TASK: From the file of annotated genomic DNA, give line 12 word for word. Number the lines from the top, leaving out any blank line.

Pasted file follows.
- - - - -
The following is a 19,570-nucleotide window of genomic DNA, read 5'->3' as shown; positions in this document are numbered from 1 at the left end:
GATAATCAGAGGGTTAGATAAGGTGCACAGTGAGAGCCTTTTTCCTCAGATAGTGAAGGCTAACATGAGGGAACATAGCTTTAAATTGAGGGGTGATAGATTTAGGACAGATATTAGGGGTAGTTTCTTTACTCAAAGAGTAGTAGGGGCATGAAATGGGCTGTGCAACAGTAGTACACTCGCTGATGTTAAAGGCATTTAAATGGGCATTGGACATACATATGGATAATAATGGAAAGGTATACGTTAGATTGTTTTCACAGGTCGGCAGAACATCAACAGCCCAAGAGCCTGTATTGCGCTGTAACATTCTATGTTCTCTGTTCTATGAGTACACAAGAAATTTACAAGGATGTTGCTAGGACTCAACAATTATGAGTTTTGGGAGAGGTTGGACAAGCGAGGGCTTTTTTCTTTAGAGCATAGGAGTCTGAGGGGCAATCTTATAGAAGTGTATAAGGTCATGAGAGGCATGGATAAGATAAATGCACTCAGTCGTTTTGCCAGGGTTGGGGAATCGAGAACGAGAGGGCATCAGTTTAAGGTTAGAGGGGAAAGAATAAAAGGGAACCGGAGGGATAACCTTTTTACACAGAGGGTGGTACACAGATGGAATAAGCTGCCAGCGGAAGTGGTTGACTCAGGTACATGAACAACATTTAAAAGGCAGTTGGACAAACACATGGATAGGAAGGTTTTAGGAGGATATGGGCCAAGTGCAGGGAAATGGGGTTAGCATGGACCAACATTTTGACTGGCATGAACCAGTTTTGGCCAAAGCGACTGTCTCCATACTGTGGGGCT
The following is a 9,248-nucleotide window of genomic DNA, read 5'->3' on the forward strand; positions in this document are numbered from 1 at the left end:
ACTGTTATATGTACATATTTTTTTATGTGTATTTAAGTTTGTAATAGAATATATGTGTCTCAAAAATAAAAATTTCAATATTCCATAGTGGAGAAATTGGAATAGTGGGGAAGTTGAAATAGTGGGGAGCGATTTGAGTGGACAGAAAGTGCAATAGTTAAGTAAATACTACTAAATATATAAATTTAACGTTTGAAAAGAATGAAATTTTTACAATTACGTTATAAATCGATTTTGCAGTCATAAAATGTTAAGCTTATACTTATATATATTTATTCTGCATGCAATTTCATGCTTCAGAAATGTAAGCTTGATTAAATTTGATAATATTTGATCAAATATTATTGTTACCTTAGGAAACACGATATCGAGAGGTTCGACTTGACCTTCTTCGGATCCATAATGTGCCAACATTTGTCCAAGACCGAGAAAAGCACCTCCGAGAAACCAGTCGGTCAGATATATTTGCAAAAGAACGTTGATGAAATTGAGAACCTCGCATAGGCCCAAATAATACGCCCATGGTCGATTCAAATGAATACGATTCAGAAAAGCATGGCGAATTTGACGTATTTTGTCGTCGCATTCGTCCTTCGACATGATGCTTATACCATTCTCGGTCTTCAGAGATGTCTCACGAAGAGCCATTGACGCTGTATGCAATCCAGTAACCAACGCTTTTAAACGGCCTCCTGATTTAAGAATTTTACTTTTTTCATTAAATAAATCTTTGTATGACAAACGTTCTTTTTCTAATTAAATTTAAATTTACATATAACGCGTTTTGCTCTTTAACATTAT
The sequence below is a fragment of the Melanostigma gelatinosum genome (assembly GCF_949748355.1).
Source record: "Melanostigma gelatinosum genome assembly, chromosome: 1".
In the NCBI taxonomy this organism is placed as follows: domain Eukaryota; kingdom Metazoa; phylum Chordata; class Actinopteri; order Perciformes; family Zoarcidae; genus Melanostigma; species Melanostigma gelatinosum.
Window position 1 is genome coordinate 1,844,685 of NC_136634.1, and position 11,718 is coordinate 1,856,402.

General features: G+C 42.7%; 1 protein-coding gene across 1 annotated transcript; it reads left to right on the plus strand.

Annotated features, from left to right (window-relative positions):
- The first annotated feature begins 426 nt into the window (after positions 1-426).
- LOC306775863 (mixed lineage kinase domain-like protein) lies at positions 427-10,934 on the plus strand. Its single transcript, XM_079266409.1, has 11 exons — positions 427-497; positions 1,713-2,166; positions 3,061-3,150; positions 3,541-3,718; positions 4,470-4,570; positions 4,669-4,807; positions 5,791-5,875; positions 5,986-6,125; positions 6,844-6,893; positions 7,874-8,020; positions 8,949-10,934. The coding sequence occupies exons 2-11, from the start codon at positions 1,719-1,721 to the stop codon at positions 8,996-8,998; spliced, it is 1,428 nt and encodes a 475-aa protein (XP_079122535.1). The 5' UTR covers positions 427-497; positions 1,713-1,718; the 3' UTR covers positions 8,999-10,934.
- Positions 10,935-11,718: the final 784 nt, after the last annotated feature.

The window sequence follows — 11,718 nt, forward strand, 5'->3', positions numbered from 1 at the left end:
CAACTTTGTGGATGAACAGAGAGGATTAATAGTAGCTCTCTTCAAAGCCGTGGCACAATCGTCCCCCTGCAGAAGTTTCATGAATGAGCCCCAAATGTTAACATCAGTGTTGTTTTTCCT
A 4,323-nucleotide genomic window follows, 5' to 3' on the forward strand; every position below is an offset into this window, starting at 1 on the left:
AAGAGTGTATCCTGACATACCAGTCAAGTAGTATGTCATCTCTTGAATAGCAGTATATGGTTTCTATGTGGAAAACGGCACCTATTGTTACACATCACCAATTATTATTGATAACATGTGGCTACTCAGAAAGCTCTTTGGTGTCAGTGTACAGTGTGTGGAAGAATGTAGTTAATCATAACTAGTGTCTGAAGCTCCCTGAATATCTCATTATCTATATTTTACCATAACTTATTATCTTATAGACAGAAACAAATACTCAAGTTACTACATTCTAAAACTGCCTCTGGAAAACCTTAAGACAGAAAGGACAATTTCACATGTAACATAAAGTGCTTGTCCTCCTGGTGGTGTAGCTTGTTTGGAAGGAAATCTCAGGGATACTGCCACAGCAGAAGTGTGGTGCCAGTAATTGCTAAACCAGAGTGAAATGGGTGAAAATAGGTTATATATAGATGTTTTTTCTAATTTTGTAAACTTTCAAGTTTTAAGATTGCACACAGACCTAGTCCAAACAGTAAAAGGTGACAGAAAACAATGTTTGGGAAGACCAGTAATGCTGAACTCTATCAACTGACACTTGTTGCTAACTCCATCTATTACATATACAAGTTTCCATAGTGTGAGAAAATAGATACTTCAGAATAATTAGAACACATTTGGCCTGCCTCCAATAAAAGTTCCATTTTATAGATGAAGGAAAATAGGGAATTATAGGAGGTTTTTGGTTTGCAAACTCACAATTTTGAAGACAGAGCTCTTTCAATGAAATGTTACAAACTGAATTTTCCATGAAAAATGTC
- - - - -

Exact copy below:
- LOC306775863 (mixed lineage kinase domain-like protein) lies at positions 427-10,934 on the plus strand. Its single transcript, XM_079266409.1, has 11 exons — positions 427-497; positions 1,713-2,166; positions 3,061-3,150; positions 3,541-3,718; positions 4,470-4,570; positions 4,669-4,807; positions 5,791-5,875; positions 5,986-6,125; positions 6,844-6,893; positions 7,874-8,020; positions 8,949-10,934. The coding sequence occupies exons 2-11, from the start codon at positions 1,719-1,721 to the stop codon at positions 8,996-8,998; spliced, it is 1,428 nt and encodes a 475-aa protein (XP_079122535.1). The 5' UTR covers positions 427-497; positions 1,713-1,718; the 3' UTR covers positions 8,999-10,934.